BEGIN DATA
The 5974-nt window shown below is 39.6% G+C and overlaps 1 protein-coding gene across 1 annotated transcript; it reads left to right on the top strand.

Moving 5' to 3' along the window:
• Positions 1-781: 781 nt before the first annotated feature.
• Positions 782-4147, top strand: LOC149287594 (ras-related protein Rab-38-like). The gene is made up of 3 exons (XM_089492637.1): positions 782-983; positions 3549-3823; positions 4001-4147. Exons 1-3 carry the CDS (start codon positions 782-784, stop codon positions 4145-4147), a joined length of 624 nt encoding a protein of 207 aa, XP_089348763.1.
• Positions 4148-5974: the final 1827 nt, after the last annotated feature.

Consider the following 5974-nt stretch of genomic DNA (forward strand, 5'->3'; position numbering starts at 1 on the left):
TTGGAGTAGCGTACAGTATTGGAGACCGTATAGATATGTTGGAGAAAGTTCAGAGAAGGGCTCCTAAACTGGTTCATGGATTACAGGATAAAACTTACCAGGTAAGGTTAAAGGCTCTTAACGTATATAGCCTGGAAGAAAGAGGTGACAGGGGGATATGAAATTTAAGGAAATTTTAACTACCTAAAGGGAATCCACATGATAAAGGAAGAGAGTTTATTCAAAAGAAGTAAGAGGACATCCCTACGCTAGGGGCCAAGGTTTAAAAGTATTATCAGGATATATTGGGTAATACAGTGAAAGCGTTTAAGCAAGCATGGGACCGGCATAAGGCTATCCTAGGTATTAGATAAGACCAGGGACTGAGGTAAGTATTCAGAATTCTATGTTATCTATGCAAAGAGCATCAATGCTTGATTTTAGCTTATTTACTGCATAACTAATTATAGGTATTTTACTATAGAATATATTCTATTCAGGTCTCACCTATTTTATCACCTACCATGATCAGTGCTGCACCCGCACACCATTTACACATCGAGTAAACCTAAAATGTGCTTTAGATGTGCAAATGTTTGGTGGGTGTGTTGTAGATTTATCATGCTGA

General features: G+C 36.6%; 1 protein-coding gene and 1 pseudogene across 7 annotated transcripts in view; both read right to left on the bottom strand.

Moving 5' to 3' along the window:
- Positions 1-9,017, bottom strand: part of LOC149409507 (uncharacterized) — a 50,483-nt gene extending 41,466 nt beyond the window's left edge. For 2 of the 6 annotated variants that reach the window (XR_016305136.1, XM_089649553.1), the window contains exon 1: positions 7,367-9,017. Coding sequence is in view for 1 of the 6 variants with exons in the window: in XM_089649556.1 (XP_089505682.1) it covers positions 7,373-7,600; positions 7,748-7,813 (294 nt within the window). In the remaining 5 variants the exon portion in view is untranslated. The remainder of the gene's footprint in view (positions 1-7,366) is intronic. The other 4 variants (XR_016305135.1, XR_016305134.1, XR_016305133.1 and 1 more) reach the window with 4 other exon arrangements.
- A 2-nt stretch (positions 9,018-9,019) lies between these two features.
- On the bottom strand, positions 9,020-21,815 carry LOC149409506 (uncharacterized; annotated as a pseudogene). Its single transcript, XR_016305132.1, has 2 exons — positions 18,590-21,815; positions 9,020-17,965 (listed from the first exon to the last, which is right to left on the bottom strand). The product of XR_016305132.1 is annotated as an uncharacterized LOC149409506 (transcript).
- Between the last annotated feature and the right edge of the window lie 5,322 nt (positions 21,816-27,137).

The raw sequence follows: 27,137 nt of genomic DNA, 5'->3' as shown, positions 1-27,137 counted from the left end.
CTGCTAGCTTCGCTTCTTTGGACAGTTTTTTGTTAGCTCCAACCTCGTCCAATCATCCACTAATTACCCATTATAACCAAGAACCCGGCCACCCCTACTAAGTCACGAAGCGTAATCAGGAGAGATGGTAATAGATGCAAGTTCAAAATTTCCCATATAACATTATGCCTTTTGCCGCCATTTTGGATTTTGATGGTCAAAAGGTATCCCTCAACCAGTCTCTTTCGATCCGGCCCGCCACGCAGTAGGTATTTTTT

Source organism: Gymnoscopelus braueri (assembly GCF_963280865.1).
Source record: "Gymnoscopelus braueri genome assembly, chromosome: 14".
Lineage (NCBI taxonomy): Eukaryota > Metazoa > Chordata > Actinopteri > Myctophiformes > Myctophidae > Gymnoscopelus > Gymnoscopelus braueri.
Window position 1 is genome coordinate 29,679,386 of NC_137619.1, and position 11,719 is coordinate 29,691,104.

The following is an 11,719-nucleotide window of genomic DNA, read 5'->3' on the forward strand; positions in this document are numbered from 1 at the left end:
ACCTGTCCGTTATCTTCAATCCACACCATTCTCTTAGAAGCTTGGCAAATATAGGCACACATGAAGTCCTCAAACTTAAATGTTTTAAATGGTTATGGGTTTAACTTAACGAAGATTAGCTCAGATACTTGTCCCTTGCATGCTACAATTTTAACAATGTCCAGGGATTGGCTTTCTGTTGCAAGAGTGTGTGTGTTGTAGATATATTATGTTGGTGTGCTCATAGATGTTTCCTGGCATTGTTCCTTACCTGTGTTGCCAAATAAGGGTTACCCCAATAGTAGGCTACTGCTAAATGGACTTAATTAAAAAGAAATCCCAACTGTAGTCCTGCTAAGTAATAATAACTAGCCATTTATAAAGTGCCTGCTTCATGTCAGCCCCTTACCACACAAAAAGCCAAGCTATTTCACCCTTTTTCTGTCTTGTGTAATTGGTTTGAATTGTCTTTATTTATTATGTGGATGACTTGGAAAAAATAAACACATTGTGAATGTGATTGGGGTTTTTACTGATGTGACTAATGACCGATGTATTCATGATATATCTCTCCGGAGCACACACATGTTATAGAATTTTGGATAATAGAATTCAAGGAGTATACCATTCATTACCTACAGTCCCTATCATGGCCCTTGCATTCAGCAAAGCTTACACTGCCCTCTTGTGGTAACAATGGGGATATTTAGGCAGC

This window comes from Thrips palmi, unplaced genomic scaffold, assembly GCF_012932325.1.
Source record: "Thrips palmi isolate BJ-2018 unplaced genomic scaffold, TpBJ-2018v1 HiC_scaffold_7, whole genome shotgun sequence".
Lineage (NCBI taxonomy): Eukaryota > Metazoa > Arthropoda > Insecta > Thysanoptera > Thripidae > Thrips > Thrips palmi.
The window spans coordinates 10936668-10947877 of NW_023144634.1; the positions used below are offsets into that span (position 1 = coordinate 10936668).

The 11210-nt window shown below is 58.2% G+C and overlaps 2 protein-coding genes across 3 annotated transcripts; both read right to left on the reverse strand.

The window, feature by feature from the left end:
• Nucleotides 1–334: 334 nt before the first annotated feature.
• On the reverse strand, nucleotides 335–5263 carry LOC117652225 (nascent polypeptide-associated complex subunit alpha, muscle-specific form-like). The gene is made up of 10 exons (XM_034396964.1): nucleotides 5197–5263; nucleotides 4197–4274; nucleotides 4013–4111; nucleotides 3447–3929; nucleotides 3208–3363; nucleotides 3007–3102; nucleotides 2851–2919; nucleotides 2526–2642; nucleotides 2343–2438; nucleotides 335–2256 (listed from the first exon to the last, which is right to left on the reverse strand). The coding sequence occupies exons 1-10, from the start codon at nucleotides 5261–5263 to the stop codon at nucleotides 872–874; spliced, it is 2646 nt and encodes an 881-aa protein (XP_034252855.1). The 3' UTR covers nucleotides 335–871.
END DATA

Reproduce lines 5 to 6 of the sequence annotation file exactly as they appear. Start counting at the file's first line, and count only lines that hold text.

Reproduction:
• Positions 4148-5974: the final 1827 nt, after the last annotated feature.

Consider the following 5974-nt stretch of genomic DNA (forward strand, 5'->3'; position numbering starts at 1 on the left):